Montel Magazine 1 2021 - Carbon's rise 1 - 2021 - Page 18

analyst Ingvild Sorhus . “ The EU ETS is finally making a real difference . And for those that aren ’ t yet seeing immediate abatement opportunities , there is a greater awareness that these will come in time .”
Most analysts point to the implementation of the market stability reserve ( MSR ) as the key to carbon ’ s price recovery , as well as its renewed relevance in Europe . The MSR , which began operation in January 2019 , was designed to mop up the permit surplus by adjusting the supply of allowances to be auctioned . Following the 2007-08 financial crisis , the EUA surplus had swelled to more than 2bn by the end of 2013 – more than the verified emissions of the 12,000 power plants and manufacturing installations taking part in the ETS that year .
According to Lawson Steele of Berenberg Bank , the MSR has gone a long way towards fixing the fundamental oversupply that plagued the market during its third phase , from 2013 to 2020 . “ The MSR has given the system the teeth it lacked for 15 years ,” Steele says . “ I ’ m confident that the system is already delivering abatement – coal is switching off and in countries like Spain gas can take up the entire load after closure of coal plants .”
“ It ’ s clear that carbon pricing is one of the tools that the EU has and will use to make meaningful and economic progress towards net-zero ,” says Dave Jones , an analyst at Sandbag , an environmental think tank . “ That wasn ’ t so clear a few years ago . Of course , there is huge uncertainty whether the market will be improved to keep prices slowly rising , or whether continued volatility to very high or low prices will undermine that meaningful and economic progress .” The EU ETS is now a mature market because it is achieving the goals that it was set by the EU , Jones adds . “ It ’ s definitely impacting [ the power sector ]. On fuel switching , gas is running fairly consistently ahead of hard coal ,” Jones says . “ It has erased profitability from lignite plants , levelling the playing field towards investment in clean energy , so it should help speed the transition in that sense .”
However , some also point out that gas-fired power will eventually need to be forced off the grid in order to achieve the EU ’ s net zero goals . “ As supply of emission allowances becomes tighter , the potential for short-term emission reduction via fuel switching in the power sector is becoming increasingly limited ,” Icis analysts wrote in a report published in late January .
Even more critical observers such as Carbon Market Watch , an NGO that tracks the success of emissions markets , concede that the EU ETS is doing its job . “ The higher EU ETS price signal is a reflection of
steps which have been taken to address the massive historic oversupply of emission allowances on the market [ through the establishment of the MSR ],” says the group ’ s policy director , Sam van den Plas . “ In addition , the EU commitment to move to climate neutrality by 2050 will impact market scarcity further , since it implies improving the 2030 climate target and thus the ETS cap will be lowered .’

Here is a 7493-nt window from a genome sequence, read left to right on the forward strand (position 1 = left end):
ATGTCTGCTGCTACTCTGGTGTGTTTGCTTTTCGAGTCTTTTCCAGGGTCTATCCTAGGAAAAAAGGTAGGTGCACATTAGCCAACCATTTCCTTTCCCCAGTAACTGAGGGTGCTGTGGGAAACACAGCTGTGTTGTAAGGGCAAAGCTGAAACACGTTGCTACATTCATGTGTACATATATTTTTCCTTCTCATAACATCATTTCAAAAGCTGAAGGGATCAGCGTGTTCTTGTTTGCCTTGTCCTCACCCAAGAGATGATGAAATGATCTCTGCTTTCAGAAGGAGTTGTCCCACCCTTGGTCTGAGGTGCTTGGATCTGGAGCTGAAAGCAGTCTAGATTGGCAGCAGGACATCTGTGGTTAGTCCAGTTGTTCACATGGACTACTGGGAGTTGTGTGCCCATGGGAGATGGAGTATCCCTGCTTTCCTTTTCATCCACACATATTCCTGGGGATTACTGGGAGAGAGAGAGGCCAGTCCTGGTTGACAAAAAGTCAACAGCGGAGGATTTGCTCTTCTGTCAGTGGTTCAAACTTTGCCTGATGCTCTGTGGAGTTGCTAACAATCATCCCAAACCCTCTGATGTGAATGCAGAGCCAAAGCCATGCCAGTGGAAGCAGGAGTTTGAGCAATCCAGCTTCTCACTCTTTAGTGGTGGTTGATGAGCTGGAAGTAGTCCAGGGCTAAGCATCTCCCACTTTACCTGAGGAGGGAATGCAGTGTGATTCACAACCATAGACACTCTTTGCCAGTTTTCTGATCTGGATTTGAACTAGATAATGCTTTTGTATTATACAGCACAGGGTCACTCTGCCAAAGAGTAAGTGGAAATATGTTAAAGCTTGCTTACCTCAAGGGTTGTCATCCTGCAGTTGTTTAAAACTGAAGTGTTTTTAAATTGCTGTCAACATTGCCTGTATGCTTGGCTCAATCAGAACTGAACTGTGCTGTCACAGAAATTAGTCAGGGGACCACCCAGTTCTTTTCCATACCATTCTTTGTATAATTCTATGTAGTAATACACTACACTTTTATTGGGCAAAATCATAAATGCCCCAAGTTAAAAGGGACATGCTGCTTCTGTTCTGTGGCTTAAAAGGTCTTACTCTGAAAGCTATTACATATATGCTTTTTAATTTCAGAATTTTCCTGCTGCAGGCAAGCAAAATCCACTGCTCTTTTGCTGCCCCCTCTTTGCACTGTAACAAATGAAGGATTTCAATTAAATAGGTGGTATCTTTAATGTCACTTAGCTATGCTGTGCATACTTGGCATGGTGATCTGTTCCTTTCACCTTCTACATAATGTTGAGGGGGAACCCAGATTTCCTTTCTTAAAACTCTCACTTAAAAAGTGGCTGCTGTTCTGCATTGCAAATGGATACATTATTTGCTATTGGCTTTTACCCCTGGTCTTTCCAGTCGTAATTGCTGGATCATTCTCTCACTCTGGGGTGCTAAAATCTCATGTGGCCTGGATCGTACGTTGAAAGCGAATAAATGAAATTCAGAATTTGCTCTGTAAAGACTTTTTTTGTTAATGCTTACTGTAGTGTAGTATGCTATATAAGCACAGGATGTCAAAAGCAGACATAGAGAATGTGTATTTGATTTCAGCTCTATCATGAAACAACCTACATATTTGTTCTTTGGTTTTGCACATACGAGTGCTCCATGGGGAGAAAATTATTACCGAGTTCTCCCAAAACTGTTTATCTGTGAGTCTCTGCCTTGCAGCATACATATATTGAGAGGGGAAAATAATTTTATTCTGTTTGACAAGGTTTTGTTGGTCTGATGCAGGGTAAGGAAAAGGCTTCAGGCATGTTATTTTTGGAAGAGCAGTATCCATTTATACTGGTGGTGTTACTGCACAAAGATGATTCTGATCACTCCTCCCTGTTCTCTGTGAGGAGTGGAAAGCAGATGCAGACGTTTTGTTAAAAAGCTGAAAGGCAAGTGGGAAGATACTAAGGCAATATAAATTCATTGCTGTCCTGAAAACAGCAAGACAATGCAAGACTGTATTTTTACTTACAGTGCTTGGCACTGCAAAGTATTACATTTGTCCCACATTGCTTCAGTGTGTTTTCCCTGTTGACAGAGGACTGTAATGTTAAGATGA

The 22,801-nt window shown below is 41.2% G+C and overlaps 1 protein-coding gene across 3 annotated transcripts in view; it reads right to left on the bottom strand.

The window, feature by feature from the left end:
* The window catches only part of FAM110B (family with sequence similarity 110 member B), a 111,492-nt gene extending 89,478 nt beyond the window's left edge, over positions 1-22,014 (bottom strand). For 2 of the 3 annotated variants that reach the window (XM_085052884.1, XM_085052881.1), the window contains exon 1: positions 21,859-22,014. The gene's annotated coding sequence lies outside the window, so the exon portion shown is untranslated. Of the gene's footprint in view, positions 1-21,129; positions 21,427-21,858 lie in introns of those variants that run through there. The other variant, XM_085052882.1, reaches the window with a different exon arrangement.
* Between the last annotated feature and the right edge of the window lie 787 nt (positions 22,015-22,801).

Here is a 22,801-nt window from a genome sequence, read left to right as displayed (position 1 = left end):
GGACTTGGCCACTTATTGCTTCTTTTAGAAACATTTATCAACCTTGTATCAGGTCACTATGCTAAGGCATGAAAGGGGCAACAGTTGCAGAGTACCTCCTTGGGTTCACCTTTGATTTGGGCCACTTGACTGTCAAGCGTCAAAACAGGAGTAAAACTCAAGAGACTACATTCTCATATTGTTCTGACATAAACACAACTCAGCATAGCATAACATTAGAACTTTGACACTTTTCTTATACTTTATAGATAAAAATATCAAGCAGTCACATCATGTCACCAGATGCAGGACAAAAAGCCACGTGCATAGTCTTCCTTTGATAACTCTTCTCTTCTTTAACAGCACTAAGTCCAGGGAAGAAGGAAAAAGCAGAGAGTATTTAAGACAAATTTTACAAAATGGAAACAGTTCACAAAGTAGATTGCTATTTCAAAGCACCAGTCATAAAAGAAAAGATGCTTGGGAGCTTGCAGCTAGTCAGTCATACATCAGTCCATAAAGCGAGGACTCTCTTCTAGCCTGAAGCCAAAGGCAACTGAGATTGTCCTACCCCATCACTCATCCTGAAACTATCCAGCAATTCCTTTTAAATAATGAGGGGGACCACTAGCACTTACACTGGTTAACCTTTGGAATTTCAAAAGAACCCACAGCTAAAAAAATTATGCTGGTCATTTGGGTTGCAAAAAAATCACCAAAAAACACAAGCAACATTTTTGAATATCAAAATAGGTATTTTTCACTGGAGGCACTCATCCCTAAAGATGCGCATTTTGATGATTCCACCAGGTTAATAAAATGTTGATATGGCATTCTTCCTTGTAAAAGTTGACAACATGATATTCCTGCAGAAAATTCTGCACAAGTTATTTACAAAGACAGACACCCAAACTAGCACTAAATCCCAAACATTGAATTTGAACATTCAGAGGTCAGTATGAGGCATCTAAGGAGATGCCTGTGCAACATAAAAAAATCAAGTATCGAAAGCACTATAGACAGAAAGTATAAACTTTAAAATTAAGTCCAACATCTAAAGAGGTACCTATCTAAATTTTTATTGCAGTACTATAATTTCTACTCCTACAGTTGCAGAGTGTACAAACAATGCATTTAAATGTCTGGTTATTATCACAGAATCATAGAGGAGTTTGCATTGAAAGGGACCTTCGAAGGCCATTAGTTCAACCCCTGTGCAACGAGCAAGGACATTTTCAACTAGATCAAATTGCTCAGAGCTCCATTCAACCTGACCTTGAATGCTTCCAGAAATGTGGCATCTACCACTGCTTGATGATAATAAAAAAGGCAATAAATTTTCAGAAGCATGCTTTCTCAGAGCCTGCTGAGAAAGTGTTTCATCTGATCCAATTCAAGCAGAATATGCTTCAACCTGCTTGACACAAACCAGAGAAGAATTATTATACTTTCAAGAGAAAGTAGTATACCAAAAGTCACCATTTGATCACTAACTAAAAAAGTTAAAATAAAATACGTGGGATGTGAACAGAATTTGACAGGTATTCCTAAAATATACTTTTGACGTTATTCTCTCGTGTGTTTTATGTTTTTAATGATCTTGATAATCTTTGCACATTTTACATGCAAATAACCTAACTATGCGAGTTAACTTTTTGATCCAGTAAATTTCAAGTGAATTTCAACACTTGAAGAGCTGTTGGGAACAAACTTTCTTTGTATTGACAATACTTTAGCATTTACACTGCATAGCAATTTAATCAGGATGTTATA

But van den Plas notes that the impact of EU ETS reform has so far been felt almost entirely by the power sector . “ For industrial sectors like steel , cement and chemicals the numerous exemptions and free pollution permits included in the legislation have failed to make the ETS an effective tool to drive down emissions ,” he says . “ Carbon pollution from heavy industry has hardly decreased since 2012 and is not predicted to do so until 2030 . The upcoming EU ETS review should abolish the practice of handing out free emission allowances and move to full auctioning combined with innovative clean technology support for energy-intensive industries instead .”
Berenberg ’ s Steele also reckons that industrial emissions abatement has yet to begin in earnest . “ Industry will abate , but the cost of carbon borne by industrials will need to be high enough . It may not yet be enough for them to worry about .” Industrial installations will receive around 75 % of their total emissions in the form of free EUAs this year , Steele says , and that share will continue to decline over the coming decade . “ Prices need to rise further and stay there so that they are not viewed as an aberration ,” he adds . “ Then industry will react .”
“ For industry , free allocations will continue to undermine the effectiveness [ of the EU ETS ], but clearly high prices will provide an incentive to move to reduce emissions ,” says Sandbag ’ s Jones . Even as carbon prices test new territory , the bloc is preparing to implement reforms to make the ETS even stronger . Levels are expected to rise even further in the coming years , analysts say .
In October last year , analysts predicted European carbon prices could reach EUR 50 / t by 2023 as the EU carries out reforms to the MSR , the linear reduction factor ( the annual cut in the overall cap ) and other elements of the scheme . With allowance supply tightening further towards 2030 , some analysts , including Refinitiv ’ s Sorhus , reckon prices could reach as high as EUR 80 / t by 2029 . In the shorter term , experts predict an average price for EUAs in 2021 of EUR 38.36 / t , according to a Montel survey carried out in January , with some forecasting as high as EUR 65 / t . n
Montel Magazine 1 – 2021